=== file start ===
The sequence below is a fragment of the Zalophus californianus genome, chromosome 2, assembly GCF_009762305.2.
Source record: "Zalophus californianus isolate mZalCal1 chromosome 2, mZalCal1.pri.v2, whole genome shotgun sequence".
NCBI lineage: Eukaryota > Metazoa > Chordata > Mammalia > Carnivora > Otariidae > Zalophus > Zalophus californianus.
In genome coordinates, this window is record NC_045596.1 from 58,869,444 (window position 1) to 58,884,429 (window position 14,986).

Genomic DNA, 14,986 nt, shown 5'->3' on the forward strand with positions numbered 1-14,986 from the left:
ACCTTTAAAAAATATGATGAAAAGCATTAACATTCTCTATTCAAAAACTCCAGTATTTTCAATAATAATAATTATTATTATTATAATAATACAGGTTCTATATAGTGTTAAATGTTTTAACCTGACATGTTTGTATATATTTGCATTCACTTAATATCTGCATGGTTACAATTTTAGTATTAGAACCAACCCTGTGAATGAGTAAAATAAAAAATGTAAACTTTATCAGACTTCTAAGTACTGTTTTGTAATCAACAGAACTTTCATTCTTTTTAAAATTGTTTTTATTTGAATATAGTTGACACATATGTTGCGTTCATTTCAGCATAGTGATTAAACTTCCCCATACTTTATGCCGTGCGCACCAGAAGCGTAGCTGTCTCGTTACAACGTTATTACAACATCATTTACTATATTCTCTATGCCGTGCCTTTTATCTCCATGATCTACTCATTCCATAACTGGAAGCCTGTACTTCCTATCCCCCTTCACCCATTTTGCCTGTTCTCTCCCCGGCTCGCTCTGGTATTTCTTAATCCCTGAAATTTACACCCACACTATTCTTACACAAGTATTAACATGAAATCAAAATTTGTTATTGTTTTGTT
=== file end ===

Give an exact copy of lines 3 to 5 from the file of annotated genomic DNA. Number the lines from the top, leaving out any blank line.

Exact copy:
NCBI lineage: Eukaryota > Metazoa > Chordata > Mammalia > Carnivora > Otariidae > Zalophus > Zalophus californianus.
In genome coordinates, this window is record NC_045596.1 from 58,869,444 (window position 1) to 58,884,429 (window position 14,986).

Genomic DNA, 14,986 nt, shown 5'->3' on the forward strand with positions numbered 1-14,986 from the left: